In Defence of Zoom
We’re all weary of Zoom, but we should recognise the value of video conferencing in supporting disadvantaged communities, and in enabling researchers to engage with groups that are traditionally hard to reach.
15 months into the pandemic, it seems safe to say that we’re all heartily sick of Zoom. Weekly virtual quizzes have gone the way of making our own sourdough, and most of us dread days of back-to-back Zoom calls.
After an initial flurry of excitement that it would change how we work for the better this idealism has dissipated and many of us are itching to return to the ‘real’ thing.
Video-calling raises technical and practical challenges for research. It’s clear that organising a focus group over Zoom has different requirements from the face-to-face world: participants can’t strike up a rapport over a cup of tea, and icebreakers aren’t quite the same when people’s connections are freezing, cutting out or – inevitably – somebody’s left on mute.
But despite this, and whether out of contrarianism, pity or a mild form of ‘Stockholm syndrome’, I feel obligated to present the positive case for Zoom.
Prior to joining the Diffley Partnership, I undertook a number of studies which found, much to my own surprise and that of respondents, that many participants preferred Zoom to in-person service-delivery.
For women especially, video platforms mean no more furtive glancing at a clock and worrying about picking up the kids. For people facing financial insecurity, it saves on all-important travel costs. For participants in rural areas and/or facing limited mobility, it offers a lifeline by which to overcome isolation experienced during the pandemic. And for those lacking confidence, it allows them to join from the comfort and security of their home, with the camera turned off if needs be.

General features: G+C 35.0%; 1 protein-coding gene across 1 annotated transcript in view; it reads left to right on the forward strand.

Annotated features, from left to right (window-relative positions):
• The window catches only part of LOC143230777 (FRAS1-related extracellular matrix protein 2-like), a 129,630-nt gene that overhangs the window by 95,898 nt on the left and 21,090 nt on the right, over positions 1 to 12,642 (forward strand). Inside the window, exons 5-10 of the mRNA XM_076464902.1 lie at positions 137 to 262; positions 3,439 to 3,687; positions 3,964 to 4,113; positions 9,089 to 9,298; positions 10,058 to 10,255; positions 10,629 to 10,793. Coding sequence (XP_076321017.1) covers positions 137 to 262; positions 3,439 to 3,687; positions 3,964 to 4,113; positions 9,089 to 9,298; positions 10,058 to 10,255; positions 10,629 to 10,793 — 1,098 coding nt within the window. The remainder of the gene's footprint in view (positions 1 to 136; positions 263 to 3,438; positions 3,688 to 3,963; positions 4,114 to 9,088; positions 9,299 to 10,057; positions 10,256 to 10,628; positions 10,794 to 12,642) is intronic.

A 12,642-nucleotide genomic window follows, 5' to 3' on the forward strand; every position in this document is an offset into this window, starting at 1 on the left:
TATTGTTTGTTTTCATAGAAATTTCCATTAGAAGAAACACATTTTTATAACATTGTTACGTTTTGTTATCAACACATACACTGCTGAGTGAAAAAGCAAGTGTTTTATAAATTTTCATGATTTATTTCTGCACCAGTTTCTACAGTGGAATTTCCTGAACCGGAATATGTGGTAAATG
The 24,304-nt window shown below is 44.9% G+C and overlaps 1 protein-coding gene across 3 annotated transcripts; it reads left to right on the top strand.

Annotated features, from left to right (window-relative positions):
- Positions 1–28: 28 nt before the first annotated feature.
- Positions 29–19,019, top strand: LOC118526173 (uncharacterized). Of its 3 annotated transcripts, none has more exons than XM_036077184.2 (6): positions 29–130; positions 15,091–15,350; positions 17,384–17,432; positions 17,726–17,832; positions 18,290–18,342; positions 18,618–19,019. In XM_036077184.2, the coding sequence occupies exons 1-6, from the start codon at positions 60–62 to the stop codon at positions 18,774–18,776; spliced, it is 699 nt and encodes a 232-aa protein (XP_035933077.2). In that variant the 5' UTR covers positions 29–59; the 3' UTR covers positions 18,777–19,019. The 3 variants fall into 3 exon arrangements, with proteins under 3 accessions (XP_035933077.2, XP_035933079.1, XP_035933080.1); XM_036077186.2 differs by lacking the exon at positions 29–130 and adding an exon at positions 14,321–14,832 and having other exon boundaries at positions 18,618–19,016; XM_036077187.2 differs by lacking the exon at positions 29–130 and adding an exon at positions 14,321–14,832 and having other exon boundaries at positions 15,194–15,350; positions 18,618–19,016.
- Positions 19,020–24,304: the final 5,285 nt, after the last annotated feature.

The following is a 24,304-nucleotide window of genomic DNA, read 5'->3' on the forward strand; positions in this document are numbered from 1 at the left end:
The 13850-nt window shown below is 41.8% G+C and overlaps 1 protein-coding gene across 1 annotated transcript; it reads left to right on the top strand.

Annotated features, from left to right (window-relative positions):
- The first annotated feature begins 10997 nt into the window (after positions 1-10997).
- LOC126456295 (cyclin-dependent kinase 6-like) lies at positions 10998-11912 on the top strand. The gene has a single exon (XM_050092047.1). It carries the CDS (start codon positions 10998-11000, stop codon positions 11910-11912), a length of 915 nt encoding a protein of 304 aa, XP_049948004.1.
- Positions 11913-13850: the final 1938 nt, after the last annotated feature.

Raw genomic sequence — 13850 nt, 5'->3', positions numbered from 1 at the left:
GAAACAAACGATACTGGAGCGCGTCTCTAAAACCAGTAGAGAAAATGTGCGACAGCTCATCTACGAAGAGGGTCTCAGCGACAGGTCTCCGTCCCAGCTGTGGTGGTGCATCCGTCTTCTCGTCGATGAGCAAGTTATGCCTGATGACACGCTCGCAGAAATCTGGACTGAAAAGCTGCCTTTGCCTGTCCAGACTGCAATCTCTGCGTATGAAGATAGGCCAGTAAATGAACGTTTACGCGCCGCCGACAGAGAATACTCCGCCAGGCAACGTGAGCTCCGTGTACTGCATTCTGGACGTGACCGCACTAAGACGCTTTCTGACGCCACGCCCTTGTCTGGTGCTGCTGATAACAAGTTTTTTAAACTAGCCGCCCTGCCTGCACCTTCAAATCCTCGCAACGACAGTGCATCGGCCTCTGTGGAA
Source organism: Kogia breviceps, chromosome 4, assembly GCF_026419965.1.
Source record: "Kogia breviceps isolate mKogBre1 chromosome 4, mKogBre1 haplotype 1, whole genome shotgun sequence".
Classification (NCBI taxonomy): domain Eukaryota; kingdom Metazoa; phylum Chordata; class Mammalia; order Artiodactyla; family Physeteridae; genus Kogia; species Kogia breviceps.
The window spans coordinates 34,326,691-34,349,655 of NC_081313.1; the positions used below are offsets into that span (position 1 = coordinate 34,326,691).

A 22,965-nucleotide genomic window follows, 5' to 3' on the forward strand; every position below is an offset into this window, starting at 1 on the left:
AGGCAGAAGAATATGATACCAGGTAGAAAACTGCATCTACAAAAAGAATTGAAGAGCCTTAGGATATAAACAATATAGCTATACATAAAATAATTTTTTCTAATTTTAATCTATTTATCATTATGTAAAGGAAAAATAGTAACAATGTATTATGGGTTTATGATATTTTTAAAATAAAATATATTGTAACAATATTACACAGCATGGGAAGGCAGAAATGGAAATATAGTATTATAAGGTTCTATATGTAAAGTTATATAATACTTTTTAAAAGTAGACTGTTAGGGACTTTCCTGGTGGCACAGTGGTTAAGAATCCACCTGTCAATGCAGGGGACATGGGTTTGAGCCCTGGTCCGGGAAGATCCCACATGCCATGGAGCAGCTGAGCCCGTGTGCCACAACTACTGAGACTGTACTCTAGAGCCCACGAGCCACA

Many of the most vulnerable members of society live at the intersection of these factors and might find themselves shut out from vital services as a result.
Many of these same groups have traditionally been harder to reach and consult in research and policymaking, with their perspectives, experiences and voices side-lined in subsequent decision-making as a result. When this marginalises the most vulnerable in society, this can reasonably be seen as a failure of pluralism and democracy. Zoom can go some way towards tackling these barriers to participation: it is, after all, easier to open a laptop than take a day off work, find and pay for childcare, and/or catch multiple trains to take part in a focus group.
Video platforms also present opportunities for the wider diffusion of research findings. Online webinars allow individuals from across the country and wider world to acquire new knowledge and share in novel findings and perspectives. Caring responsibilities, financial hardship and geographical location are less salient barriers when using Zoom, and prestigious talks need no longer be the preserve of exclusive – and exclusionary – professional networks.
None of this is to say that Zoom is without shortcomings. Digital exclusion is a very real problem with significant impacts on people’s life chances and living standards. Furthermore, services like healthcare, simply can’t be delivered as effectively online, and despite financial adversity, the temptation to minimise costs through online delivery of certain services should be resisted.
There are myriad shades of grey, however, between throwing the baby out with the bathwater in a wholesale return to ‘normal’ and cutting costs through fully digitised service-delivery. In the pursuit of inclusive and incisive research, Zoom promises inclusion and convenience without the impersonality of a phone-call; and in disseminating findings, webinars allow for an inclusive, democratised and revitalised approach to knowledge-sharing.
Used judiciously and appropriately, video platforms offer a promising route map to more representative research, truly ‘user-centred’ services, and more pluralist policymaking.
Nick Heslop June 2021